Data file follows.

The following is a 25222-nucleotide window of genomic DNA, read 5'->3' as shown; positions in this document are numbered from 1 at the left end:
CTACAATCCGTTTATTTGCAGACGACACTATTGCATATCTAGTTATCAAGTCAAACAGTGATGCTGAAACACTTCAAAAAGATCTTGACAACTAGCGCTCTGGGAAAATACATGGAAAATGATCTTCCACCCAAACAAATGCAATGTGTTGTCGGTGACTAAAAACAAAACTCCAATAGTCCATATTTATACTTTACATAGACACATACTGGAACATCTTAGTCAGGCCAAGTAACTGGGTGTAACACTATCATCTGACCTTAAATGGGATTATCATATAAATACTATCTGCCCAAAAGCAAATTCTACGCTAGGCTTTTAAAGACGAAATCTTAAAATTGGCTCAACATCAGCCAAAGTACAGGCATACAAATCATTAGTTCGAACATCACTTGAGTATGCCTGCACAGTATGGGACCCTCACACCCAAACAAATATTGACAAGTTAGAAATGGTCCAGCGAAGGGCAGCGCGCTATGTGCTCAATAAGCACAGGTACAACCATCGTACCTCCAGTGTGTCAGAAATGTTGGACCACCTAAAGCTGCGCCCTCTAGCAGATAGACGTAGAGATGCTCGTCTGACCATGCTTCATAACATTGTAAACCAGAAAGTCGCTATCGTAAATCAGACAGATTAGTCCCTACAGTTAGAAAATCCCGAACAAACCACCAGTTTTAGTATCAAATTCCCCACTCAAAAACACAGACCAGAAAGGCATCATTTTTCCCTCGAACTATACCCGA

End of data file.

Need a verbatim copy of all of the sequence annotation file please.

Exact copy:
The following is a 25222-nucleotide window of genomic DNA, read 5'->3' as shown; positions in this document are numbered from 1 at the left end:
CTACAATCCGTTTATTTGCAGACGACACTATTGCATATCTAGTTATCAAGTCAAACAGTGATGCTGAAACACTTCAAAAAGATCTTGACAACTAGCGCTCTGGGAAAATACATGGAAAATGATCTTCCACCCAAACAAATGCAATGTGTTGTCGGTGACTAAAAACAAAACTCCAATAGTCCATATTTATACTTTACATAGACACATACTGGAACATCTTAGTCAGGCCAAGTAACTGGGTGTAACACTATCATCTGACCTTAAATGGGATTATCATATAAATACTATCTGCCCAAAAGCAAATTCTACGCTAGGCTTTTAAAGACGAAATCTTAAAATTGGCTCAACATCAGCCAAAGTACAGGCATACAAATCATTAGTTCGAACATCACTTGAGTATGCCTGCACAGTATGGGACCCTCACACCCAAACAAATATTGACAAGTTAGAAATGGTCCAGCGAAGGGCAGCGCGCTATGTGCTCAATAAGCACAGGTACAACCATCGTACCTCCAGTGTGTCAGAAATGTTGGACCACCTAAAGCTGCGCCCTCTAGCAGATAGACGTAGAGATGCTCGTCTGACCATGCTTCATAACATTGTAAACCAGAAAGTCGCTATCGTAAATCAGACAGATTAGTCCCTACAGTTAGAAAATCCCGAACAAACCACCAGTTTTAGTATCAAATTCCCCACTCAAAAACACAGACCAGAAAGGCATCATTTTTCCCTCGAACTATACCCGA